Period-instrument performances no longer have the same power to shock that they did in the movement’s infancy, when their effect was akin to that of stripping centuries of grime off of old paintings. But they retain their capacity to augment and refocus what we hear in the music of the past.
A stellar example of this was the Handel and Haydn Society’s performance of Mozart’s Clarinet Concerto, on a Friday program led by guest conductor Richard Egarr. The piece was written at the end of Mozart’s life for the basset clarinet, a variant of the normal clarinet. The instrument — which H&H principal clarinetist Eric Hoeprich reconstructed two decades ago and played on Friday — looks something like a cross between a typical clarinet and an alto saxophone, and it has a deeper range than the standard instrument.
The performance was a minor revelation. In contrast to the mellow, urbane sound we normally associate with the concerto, there were paper-thin orchestral textures and crisp, bracing rhythms. The basset clarinet had a narrower, more penetrating sound than a normal clarinet, and its low notes had a striking timbre. It also seemed softer dynamically, accentuating the tight integration between soloist and orchestra in this piece. The middle movement was very slow, very quiet, and radiantly beautiful.
Richard Egarr, conductor, Eric Hoeprich, clarinet
All this added to our picture of a familiar piece without disturbing what we already know — that this is one of Mozart’s most subtly brilliant creations. Hoeprich’s playing of this odd instrument was wonderfully fluent and nimble, especially in the finale.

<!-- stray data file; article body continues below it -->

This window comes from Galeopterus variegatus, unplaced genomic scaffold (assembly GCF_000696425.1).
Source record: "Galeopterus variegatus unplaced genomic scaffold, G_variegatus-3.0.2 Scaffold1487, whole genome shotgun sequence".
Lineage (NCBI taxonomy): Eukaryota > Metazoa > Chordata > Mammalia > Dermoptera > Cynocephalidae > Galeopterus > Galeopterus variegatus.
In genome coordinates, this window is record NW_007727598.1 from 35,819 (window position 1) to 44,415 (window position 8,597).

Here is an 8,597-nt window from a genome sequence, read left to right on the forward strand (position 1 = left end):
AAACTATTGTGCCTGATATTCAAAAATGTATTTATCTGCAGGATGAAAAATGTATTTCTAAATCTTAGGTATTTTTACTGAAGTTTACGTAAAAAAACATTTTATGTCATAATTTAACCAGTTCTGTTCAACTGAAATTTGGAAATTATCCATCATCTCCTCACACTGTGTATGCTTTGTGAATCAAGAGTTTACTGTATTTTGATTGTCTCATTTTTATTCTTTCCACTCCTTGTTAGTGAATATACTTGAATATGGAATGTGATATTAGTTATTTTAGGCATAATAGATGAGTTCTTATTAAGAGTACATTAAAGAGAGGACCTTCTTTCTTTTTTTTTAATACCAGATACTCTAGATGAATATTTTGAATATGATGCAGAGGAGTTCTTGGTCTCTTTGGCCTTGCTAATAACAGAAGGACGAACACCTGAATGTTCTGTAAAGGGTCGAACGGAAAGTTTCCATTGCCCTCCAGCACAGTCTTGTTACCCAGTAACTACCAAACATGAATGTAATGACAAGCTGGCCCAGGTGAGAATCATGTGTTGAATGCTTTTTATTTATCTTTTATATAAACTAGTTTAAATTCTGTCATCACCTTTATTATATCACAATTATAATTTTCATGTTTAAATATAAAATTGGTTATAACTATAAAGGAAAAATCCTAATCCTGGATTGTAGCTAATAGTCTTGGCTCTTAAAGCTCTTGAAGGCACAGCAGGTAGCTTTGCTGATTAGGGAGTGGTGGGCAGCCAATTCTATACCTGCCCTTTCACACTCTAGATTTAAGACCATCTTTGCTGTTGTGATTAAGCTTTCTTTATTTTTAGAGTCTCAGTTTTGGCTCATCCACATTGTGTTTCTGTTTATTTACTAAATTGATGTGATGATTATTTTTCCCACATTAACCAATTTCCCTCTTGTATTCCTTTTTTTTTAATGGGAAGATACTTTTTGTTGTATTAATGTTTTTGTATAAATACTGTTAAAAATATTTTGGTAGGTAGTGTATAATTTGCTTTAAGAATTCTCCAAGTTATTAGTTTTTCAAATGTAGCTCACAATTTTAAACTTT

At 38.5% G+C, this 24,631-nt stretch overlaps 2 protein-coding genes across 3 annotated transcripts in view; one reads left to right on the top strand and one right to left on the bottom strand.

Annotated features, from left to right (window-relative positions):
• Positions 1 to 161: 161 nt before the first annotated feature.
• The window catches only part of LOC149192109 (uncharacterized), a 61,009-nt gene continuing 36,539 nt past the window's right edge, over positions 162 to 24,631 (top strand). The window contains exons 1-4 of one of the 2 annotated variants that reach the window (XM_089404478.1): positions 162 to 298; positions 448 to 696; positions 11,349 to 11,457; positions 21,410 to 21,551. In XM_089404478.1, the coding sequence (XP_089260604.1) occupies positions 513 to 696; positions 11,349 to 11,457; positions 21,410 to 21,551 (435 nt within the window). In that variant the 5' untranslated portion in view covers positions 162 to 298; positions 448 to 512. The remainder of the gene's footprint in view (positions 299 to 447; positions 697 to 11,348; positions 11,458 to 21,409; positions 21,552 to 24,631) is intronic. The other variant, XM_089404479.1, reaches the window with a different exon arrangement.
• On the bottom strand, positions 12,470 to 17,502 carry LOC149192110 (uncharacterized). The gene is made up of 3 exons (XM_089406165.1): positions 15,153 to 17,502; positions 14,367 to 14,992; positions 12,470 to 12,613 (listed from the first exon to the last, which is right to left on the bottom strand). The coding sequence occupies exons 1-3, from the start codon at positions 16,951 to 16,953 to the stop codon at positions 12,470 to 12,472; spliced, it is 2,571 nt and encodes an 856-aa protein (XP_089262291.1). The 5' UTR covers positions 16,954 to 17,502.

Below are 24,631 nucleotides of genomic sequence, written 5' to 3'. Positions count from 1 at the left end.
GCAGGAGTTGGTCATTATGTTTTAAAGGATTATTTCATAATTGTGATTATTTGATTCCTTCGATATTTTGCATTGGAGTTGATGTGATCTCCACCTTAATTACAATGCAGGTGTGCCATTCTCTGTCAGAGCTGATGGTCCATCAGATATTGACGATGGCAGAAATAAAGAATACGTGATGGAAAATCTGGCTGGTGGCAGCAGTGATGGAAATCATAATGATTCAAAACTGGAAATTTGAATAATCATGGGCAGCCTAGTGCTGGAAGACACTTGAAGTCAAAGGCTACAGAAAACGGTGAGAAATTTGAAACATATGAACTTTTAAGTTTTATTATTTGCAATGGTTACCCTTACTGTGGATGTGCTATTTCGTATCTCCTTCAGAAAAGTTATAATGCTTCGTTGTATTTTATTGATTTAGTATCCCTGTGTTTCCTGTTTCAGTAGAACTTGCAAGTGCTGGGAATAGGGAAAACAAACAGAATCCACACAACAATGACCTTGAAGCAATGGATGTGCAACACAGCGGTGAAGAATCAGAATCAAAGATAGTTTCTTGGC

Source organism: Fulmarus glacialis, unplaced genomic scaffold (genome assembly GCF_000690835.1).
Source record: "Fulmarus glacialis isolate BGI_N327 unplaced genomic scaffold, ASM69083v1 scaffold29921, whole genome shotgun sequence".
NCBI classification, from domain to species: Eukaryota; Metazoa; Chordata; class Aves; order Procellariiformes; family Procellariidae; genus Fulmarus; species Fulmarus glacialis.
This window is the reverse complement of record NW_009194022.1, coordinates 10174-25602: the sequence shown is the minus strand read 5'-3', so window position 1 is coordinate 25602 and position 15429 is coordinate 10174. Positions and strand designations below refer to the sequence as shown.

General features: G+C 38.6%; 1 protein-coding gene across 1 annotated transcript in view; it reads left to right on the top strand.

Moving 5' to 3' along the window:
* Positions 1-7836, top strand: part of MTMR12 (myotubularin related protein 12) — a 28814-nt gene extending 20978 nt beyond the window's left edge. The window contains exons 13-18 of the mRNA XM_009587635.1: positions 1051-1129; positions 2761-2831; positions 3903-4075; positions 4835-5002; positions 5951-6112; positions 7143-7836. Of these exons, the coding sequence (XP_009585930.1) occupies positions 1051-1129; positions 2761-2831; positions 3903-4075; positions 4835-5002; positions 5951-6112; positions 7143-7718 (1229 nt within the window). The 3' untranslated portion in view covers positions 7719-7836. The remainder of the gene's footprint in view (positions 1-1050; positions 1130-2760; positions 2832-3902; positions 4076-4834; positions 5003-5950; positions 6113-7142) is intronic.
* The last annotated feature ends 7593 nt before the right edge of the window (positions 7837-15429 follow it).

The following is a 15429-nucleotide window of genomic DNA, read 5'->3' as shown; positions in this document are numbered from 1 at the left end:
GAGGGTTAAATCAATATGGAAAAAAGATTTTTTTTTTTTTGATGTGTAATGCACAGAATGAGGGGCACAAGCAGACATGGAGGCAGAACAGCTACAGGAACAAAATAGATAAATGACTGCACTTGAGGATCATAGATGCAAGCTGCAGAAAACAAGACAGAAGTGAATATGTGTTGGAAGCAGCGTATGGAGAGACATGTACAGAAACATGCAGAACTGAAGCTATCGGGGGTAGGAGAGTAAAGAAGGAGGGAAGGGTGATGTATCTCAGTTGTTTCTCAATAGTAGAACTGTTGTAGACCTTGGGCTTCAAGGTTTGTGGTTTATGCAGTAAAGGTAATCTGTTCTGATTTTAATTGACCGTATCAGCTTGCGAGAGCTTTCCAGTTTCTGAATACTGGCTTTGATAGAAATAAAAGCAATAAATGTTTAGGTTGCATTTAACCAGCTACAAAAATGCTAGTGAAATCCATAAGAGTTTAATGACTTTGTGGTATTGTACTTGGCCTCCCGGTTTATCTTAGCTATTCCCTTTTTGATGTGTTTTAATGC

The second half of the program was given over to Beethoven’s Seventh Symphony. Egarr’s reading was brisk and palpably physical; every accent carried a punch. The second movement was played so quickly that this highly sectionalized music seemed like the spinning out of a single idea.
Egarr conducted mostly with big, dramatic gestures. The orchestra had its messier moments but its enthusiasm was infectious. The finale had some raucous outbursts, especially from timpanist John Grimes, who was the first to take a well-deserved solo bow at the end.
The concert began with Mozart’s brief, somber “Masonic Funeral Music,” which featured a delightfully wheezy sound in the wind section. Egarr has some of the best verbal asides in the business; speaking from the stage, he cheerfully called the piece “five minutes of miserable Masonic Mozart.”